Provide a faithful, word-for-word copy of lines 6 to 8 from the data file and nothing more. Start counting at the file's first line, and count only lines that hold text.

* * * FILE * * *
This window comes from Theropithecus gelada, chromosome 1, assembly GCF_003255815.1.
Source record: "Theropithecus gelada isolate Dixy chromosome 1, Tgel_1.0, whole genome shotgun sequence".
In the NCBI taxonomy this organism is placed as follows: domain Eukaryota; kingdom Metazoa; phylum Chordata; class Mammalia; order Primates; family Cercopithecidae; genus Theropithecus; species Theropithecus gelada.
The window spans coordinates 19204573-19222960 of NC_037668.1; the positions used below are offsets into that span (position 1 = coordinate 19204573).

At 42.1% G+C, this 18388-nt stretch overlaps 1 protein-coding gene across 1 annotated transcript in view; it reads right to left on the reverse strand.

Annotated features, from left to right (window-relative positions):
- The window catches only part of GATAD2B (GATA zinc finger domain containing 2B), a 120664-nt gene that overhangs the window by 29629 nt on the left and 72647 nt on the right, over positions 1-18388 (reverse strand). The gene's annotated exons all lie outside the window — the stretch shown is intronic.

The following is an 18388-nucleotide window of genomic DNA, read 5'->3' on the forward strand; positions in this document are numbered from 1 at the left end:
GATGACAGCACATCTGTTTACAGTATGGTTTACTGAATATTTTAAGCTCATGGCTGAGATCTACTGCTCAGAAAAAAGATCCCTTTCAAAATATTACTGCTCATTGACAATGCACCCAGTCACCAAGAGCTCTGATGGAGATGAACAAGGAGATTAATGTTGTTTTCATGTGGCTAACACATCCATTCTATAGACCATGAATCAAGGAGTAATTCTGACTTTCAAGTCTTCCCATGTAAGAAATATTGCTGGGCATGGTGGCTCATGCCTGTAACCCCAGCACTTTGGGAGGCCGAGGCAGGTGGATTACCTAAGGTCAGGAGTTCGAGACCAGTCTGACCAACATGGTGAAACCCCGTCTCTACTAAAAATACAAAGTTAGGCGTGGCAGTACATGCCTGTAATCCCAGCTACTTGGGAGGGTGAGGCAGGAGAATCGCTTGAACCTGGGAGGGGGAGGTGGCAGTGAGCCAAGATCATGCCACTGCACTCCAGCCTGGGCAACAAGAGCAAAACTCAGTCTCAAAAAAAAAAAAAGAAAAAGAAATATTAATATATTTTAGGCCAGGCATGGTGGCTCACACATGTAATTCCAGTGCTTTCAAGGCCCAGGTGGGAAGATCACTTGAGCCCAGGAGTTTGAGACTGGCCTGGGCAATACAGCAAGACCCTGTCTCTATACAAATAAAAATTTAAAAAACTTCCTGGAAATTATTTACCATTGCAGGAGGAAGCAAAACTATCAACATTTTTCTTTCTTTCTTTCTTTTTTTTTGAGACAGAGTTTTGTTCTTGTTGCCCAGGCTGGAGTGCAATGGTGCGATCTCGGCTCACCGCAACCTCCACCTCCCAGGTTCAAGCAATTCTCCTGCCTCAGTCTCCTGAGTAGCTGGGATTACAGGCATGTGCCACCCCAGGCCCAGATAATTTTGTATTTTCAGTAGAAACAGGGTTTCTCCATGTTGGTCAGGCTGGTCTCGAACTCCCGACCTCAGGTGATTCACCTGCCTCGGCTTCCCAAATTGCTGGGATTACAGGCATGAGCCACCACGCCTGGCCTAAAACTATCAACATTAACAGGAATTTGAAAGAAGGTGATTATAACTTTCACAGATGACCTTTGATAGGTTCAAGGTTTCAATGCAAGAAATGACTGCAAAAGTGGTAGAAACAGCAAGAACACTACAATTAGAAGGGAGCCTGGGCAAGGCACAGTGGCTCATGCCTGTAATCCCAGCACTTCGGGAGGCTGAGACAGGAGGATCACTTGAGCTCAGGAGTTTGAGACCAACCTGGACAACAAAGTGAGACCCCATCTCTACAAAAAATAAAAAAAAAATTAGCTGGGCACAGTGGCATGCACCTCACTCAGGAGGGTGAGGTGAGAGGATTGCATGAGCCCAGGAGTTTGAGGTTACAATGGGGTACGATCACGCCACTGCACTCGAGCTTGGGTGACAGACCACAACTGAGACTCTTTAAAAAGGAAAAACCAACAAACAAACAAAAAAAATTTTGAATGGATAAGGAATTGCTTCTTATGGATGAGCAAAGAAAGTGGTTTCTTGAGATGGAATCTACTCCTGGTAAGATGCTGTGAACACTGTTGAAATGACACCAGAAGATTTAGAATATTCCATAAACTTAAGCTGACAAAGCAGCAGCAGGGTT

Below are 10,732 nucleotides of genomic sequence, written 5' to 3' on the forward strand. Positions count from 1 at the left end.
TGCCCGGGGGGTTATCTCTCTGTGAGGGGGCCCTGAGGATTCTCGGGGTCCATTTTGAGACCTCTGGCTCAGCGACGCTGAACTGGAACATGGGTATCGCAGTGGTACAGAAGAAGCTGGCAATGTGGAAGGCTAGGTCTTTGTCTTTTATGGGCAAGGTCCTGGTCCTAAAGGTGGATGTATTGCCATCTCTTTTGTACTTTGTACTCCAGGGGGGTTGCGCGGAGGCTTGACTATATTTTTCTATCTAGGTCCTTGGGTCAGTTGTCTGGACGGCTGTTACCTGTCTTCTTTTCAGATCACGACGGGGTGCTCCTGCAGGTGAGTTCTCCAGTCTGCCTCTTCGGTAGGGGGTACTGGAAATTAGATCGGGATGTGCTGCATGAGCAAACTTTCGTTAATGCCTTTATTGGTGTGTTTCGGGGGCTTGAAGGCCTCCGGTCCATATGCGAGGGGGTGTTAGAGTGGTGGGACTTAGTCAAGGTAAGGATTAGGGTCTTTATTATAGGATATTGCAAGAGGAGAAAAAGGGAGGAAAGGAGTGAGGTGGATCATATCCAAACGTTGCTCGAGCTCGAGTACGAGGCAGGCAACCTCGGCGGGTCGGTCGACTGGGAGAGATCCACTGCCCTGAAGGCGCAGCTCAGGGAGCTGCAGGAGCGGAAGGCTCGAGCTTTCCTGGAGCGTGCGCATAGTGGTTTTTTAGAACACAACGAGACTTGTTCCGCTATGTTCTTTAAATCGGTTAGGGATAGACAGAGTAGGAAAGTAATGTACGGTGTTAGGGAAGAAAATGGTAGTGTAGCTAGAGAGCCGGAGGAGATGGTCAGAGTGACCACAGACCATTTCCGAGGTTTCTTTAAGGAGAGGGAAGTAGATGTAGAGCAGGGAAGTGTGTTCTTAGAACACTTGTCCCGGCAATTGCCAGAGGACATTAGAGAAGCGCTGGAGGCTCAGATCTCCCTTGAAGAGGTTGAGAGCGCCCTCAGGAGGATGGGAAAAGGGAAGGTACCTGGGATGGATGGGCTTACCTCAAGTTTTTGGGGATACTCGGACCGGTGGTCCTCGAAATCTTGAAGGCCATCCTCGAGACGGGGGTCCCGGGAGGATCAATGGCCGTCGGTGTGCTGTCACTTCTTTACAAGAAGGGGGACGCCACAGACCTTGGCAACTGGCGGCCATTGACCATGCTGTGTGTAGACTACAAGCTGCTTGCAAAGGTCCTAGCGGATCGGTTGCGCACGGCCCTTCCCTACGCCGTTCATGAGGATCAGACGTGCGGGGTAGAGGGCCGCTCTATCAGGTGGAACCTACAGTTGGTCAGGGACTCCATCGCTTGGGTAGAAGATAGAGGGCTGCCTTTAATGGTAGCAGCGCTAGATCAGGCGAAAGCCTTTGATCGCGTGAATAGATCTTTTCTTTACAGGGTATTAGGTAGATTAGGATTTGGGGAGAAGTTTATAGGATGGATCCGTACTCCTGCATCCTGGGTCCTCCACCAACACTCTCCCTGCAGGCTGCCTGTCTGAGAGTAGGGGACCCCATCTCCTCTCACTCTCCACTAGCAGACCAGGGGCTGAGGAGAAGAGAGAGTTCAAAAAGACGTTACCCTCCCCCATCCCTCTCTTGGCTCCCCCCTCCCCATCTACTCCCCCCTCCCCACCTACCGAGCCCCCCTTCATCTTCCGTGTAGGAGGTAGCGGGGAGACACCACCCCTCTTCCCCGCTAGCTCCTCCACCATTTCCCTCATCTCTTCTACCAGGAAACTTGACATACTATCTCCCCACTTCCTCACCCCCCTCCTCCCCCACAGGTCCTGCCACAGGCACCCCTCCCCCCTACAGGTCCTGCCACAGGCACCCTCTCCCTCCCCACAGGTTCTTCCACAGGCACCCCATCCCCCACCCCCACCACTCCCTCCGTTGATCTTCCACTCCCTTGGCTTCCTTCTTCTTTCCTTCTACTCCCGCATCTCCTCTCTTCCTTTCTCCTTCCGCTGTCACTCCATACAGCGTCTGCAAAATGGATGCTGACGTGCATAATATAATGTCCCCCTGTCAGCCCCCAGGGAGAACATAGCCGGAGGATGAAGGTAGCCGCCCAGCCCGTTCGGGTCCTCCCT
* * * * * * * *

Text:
Annotated features, from left to right (window-relative positions):
- The window catches only part of GATAD2B (GATA zinc finger domain containing 2B), a 120664-nt gene that overhangs the window by 29629 nt on the left and 72647 nt on the right, over positions 1-18388 (reverse strand). The gene's annotated exons all lie outside the window — the stretch shown is intronic.

The following is an 18388-nucleotide window of genomic DNA, read 5'->3' on the forward strand; positions in this document are numbered from 1 at the left end: